A small number of "radio stars" (actually quasars, Chap. 26) were known in the early 1960s. Then at the Cavendish laboratory (University of Cambridge) Anthony Hewish developed a new method to find radio stars by using the scintillation. The ordinary stars twinkle because their light is passing through restless air layers. In the same manner, radio stars twinkle because radio waves have to traverse through the variable solar wind on the way to the Earth. Hewish filled a two hectare field with radio antennas and started to search the sky systematically for twinkling radio stars that could turn out to be quasars. The instrument produced 30 meters of paper tape every day. It was inspected by Hewish's student Jocelyn Bell who had the responsibility for operating the telescope and analyzing the data. She noticed that one of the radio sources twinkled in a special way. The peculiar thing was that there were pulses of radiation arriving at a constant interval of 1.3 s. First Hewish thought that the source is man made, but soon it became clear that the source was in the sky, not on Earth. The next, more exciting idea was that the pulses are generated by other intelligent beings living on a planet circling around their own sun.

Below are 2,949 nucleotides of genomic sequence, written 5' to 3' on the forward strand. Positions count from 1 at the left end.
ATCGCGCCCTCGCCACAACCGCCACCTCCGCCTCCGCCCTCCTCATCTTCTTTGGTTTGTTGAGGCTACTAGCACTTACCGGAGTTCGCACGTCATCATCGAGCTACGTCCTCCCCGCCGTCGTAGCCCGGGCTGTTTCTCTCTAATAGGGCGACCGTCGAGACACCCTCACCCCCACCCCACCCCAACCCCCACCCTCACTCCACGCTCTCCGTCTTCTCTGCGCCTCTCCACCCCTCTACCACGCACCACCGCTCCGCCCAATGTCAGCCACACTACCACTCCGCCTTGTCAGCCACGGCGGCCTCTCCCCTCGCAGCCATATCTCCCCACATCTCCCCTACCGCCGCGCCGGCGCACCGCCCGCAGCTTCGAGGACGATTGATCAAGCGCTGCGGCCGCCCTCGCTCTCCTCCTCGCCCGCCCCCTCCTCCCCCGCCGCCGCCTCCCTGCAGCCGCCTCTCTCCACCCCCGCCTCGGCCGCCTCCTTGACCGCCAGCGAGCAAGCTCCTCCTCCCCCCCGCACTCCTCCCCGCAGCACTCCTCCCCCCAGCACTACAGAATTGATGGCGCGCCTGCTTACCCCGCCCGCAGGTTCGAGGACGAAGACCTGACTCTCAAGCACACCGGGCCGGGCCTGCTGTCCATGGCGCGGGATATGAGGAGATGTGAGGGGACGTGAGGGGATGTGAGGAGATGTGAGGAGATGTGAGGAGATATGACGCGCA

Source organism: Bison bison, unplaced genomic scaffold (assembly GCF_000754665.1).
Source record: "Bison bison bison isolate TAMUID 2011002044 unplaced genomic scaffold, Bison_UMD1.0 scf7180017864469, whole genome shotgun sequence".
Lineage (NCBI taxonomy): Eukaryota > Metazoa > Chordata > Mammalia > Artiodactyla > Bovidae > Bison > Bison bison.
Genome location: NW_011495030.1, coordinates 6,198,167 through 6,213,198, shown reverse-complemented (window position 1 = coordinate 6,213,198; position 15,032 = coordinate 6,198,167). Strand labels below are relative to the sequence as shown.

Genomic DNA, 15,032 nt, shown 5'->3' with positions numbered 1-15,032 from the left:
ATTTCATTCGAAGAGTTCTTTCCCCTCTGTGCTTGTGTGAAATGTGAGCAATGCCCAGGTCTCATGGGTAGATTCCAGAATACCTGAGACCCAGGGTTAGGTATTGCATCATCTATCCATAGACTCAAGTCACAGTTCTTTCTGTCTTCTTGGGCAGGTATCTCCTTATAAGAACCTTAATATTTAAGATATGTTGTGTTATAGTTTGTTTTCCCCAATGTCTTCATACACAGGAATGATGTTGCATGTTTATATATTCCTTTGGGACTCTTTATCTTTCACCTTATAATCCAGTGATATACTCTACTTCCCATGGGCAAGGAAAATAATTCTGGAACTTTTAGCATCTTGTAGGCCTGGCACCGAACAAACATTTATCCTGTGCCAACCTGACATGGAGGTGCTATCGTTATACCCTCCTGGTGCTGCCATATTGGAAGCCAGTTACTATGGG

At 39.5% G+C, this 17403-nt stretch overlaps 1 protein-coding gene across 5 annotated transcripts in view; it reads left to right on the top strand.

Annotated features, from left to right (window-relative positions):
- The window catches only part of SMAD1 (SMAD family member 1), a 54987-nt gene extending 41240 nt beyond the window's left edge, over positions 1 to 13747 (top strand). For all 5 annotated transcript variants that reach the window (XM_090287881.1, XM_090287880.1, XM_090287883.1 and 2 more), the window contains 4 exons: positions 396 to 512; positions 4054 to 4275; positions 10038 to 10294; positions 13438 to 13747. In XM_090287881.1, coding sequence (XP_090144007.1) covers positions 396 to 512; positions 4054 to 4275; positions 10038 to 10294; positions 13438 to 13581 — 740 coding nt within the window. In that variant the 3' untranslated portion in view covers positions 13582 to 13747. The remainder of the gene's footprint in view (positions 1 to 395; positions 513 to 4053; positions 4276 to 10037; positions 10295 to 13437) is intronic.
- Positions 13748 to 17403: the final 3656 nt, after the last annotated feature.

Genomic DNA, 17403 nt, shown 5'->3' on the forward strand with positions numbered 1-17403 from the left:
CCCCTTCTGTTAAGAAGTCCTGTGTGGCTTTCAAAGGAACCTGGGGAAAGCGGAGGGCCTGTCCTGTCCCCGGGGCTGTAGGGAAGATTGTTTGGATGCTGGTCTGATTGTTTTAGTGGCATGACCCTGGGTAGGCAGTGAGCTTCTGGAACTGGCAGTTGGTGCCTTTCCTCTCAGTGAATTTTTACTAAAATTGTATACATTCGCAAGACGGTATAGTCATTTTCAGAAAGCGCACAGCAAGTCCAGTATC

However, Bell soon found another pulsing signal from a quite different part of the sky. Now, she reasoned, "it was very unlikely that two lots of little green men would both choose the same, improbable frequency, and at the same time, to try signaling the same planet Earth"! New similar sources were found all over the Milky Way and one had to consider a natural phenomenon (Fig. 19.5).
Before the results were published in Nature in early 1968, Hewish gave a seminar in Cambridge and suggested that the pulses come from white dwarf stars. Fred Hoyle, head of the Institute of Theoretical Astronomy, was in the audience, and he replied: "I don't believe they are white dwarfs, I think they are supernova remnants." Nobody could have been more correct after only a few minutes' brain work.
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